Two New Mexico Members of 200th Are on Way
Omori Prisoners Greet Rescuers
YOKOHAMA, SEP. 3, 1945
(Delayed) — Japanese guards at Omori prison camp had a party the
night the war ended and one of them attempted hara kiri after
on a table and giving a long speech.
This and other tales of life in Japanese
prisoner of war camps were told today by U.S. repatriates
screened aboard the hospital ship Benevolence.
The prisoners screened included two veterans
of the New Mexico 200th coast artillery who were captured on
Corregidor — Sgt Walter P. Cornell, 37, and his buddy, Cpl.
Anthony Galindo, both of Gallup.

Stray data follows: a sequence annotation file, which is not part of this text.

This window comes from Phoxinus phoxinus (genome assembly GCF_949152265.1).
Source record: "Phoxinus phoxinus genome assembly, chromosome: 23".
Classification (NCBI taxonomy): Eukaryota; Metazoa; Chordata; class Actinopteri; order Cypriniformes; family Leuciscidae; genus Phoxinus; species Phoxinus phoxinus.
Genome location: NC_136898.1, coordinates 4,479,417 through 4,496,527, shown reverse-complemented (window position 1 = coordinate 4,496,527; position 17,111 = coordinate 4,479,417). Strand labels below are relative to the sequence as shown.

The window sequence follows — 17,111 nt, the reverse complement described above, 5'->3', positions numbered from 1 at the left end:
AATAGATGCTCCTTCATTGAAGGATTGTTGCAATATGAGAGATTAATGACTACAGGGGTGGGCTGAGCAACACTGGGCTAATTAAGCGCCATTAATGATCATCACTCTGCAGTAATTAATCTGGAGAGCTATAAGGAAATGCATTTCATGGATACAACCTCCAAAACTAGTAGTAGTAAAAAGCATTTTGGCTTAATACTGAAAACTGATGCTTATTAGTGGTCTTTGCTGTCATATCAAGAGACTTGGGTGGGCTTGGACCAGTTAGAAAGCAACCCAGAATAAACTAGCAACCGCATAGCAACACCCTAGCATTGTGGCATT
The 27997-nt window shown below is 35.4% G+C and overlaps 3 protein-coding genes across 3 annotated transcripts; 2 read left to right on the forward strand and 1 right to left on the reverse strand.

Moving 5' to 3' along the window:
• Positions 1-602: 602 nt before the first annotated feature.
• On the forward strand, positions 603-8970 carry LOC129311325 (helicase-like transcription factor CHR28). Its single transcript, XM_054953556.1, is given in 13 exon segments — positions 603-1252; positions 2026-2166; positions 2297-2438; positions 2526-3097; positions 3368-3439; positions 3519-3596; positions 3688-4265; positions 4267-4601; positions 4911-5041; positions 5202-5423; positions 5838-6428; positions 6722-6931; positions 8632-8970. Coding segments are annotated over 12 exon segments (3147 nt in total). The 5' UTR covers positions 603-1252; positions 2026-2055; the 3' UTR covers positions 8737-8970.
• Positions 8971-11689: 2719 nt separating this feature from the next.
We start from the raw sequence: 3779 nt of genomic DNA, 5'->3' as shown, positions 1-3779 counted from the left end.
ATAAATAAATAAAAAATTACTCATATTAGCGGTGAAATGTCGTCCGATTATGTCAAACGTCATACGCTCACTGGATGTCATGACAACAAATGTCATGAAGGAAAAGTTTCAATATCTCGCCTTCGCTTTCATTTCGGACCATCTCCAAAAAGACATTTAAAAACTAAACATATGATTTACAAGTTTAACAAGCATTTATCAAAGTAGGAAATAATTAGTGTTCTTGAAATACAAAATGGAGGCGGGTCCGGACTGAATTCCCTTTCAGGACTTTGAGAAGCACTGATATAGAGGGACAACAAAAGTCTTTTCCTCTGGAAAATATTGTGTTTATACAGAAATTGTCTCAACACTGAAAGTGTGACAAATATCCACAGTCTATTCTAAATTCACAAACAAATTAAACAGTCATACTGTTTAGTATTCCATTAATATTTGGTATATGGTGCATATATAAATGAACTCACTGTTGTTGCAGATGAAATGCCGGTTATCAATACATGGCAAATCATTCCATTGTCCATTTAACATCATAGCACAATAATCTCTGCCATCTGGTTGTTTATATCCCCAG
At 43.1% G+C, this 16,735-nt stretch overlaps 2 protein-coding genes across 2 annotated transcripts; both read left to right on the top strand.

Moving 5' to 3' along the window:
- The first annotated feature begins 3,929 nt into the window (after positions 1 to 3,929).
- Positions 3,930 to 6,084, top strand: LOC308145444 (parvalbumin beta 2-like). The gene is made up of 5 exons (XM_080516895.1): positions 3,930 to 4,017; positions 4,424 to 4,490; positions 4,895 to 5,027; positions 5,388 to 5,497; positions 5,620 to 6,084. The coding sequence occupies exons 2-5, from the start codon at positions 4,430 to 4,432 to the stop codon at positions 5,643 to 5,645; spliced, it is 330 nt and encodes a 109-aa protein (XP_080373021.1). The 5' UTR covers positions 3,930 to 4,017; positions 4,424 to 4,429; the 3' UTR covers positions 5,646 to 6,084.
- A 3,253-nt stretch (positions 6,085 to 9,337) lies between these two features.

Cornell said the Japs had beaten him and
pushed him around, “but that’s O.K. now.”
The drunken Jap guard who tried hara kiri was
observed running a sword into his stomach and then “taking a
slice at his throat,” but a camp medical officer had him removed
and the next day he still was alive, the Omori repatriates
Because the camp had been so full of rumors —
such as Allied planes with 38 engines and a 6000 foot wingspread
which would rescue them — the Omori inmate didn’t believe
reports of the atomic bomb.